Aedion met Rowan’s gaze. “Dorian must be saved at all costs. I know Perrington’s—Erawan’s—style. Don’t believe any promises they make, and don’t let Dorian be taken again.” Aedion dragged a hand through his rain-soaked hair and added, “Or yourself, Rowan.”

They were the most hideous words she’d ever heard. Rowan’s confirming nod made her knees buckle. She tried not to think about the two glass vials Aedion had handed the prince moments before. What they contained. She didn’t even know when or where he’d acquired them.

Anything but that. Anything but—

Rowan’s hand brushed hers. “I will save him,” he murmured.

“I wouldn’t ask this of you unless it was … Dorian is vital. Lose him, and we lose any support in Adarlan.” And one of the few magic-wielders who could stand against Morath.

Rowan’s nod was grim. “I serve you, Aelin. Do not apologize for putting me to use.”

Because only Rowan, riding the winds with his magic, could reach Rifthold in time. Even now, he might be too late. Aelin swallowed hard, fighting the feeling that the world was being ripped from under her feet.

A glimmer of movement near the tree line caught her eye, and Aelin schooled her face into neutrality as she studied what had been left by little, spindly hands at the base of a gnarled oak. None of the others so much as blinked in its direction.

Rowan finished with his weapons, glancing between her and Aedion with a warrior’s frankness. “Where do I meet you once I’ve secured the prince?”

Aedion said, “Run north. Stay clear of the Ferian Gap—”

Darrow appeared at the other end of the clearing, barking an order for Murtaugh to come to him.

“No,” Aelin said. Both warriors turned.

She stared northward into the roiling rain and lightning.

She would not set foot in Orynth; she would not see her home.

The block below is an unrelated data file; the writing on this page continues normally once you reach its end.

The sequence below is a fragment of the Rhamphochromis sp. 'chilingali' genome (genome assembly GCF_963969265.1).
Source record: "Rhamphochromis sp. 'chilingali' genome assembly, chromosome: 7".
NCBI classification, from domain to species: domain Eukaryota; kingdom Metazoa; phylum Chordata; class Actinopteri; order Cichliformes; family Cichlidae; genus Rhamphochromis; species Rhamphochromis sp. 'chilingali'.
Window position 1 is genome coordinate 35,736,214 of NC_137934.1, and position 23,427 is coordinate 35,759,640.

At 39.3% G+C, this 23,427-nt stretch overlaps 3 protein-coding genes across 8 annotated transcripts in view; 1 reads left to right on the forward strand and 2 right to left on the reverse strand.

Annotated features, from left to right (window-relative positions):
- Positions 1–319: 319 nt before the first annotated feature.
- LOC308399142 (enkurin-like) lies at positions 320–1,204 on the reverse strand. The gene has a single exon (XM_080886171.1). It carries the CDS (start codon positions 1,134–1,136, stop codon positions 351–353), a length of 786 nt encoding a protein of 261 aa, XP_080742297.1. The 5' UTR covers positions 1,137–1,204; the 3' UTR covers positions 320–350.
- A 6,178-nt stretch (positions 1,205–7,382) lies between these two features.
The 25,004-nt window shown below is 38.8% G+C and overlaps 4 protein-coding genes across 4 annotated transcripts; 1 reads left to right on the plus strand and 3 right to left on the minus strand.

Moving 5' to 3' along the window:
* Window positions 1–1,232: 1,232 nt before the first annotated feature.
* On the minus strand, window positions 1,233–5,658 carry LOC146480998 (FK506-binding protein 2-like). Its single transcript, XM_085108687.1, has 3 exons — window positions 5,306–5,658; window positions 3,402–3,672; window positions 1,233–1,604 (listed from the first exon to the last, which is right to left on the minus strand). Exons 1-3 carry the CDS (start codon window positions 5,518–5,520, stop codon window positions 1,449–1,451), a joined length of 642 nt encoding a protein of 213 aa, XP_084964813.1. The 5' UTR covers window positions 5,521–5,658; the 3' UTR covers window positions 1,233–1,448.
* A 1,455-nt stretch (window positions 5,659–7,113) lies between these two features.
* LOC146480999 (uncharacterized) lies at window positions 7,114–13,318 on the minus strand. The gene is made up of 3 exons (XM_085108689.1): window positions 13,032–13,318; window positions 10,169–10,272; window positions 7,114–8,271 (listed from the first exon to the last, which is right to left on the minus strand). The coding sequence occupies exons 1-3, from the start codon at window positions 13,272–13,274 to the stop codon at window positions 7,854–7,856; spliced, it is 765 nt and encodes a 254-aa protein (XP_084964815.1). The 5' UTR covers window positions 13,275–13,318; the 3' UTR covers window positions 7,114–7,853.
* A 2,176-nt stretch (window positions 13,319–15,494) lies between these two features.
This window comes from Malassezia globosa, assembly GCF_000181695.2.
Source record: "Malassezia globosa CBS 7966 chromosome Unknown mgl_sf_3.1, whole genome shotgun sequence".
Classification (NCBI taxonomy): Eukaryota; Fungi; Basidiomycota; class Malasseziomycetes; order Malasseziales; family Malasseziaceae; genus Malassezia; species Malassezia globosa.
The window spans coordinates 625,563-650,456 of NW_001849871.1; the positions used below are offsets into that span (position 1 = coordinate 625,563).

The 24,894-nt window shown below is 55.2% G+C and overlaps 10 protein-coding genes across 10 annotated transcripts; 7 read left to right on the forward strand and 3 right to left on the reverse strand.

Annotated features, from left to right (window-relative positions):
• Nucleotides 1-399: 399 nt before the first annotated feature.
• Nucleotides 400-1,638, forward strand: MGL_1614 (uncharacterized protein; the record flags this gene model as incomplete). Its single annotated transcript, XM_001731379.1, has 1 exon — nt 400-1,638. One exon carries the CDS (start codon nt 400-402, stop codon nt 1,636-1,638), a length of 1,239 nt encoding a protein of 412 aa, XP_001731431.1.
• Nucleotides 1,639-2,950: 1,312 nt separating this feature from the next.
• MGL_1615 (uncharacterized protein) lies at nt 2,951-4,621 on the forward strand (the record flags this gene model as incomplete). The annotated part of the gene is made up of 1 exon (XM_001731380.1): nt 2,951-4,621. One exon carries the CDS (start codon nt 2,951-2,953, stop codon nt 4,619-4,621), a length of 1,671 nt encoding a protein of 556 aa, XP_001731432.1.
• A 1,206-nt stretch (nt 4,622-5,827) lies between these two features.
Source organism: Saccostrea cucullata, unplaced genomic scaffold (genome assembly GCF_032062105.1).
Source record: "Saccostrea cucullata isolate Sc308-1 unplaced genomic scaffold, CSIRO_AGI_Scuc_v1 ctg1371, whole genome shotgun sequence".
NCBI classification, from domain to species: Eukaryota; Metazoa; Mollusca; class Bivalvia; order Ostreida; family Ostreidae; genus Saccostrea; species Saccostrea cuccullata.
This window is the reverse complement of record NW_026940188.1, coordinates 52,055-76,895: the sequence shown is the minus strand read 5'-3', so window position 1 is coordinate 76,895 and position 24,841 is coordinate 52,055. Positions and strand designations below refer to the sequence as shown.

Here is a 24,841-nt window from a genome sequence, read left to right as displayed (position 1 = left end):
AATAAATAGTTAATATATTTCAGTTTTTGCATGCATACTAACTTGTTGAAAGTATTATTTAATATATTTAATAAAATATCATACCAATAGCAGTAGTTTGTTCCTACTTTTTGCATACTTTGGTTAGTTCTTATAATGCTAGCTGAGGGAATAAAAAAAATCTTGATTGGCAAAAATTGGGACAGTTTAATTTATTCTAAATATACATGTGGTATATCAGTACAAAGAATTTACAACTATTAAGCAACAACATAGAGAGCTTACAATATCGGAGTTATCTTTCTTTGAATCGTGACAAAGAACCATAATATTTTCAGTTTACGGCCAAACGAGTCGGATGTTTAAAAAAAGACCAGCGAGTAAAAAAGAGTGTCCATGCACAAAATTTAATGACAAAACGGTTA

Find me allies, Darrow had sneered.

She didn’t dare glance at what the Little Folk had left in the shadow of that rain-lashed tree mere feet away.

Aelin said to Aedion, “If Ren is to be trusted, you tell him to get to the Bane, and to be ready to march and press from the North. If we are not to lead them, then they will have to work around Darrow’s orders as best they can.”

Aedion’s brows rose. “What are you thinking?”

Aelin jerked her chin at Rowan. “Get a boat and travel south with Dorian. Land is too risky, but your winds on the seas can get you there in a few days. To Skull’s Bay.”

“Shit,” Aedion breathed.

But Aelin pointed with a thumb over a shoulder to Ren and Murtaugh as she said to her cousin, “You told me that they were in communication with Captain Rolfe. Get one of them to write a letter of recommendation for us. Right now.”

“I thought you knew Rolfe,” Aedion said.

Aelin gave him a grim smile. “He and I parted on … bad terms, to say the least. But if Rolfe can be turned to our side…”

Aedion finished for her, “Then we’d have a small fleet that could unite North and South—brave the blockades.”

And it was a good thing she’d taken all that gold from Arobynn to pay for it. “Skull’s Bay might be the only safe place for us to hide—to contact the other kingdoms.” She didn’t dare tell them that Rolfe might have far more than a fleet of blockade runners to offer them, if she played it right. She said to Rowan, “Wait for us there. We’ll strike out for the coast tonight, and sail to the Dead Islands. We’ll be two weeks behind you.”

Aedion clasped Rowan on the shoulder in farewell and headed for Ren and Murtaugh. A heartbeat later, the old man was hobbling into the inn, Darrow on his heels, demanding answers.

As long as Murtaugh wrote that letter to Rolfe, she didn’t care.

Alone with Rowan, Aelin said, “Darrow expects me to take this order lying down. But if we can rally a host in the South, we can push Erawan right onto the blades of the Bane.”

“It still might not convince Darrow and the others—”

“I’ll deal with that later,” she said, spraying water as she shook her head. “For now, I have no plans to lose this war because some old bastard has learned he likes playing king.”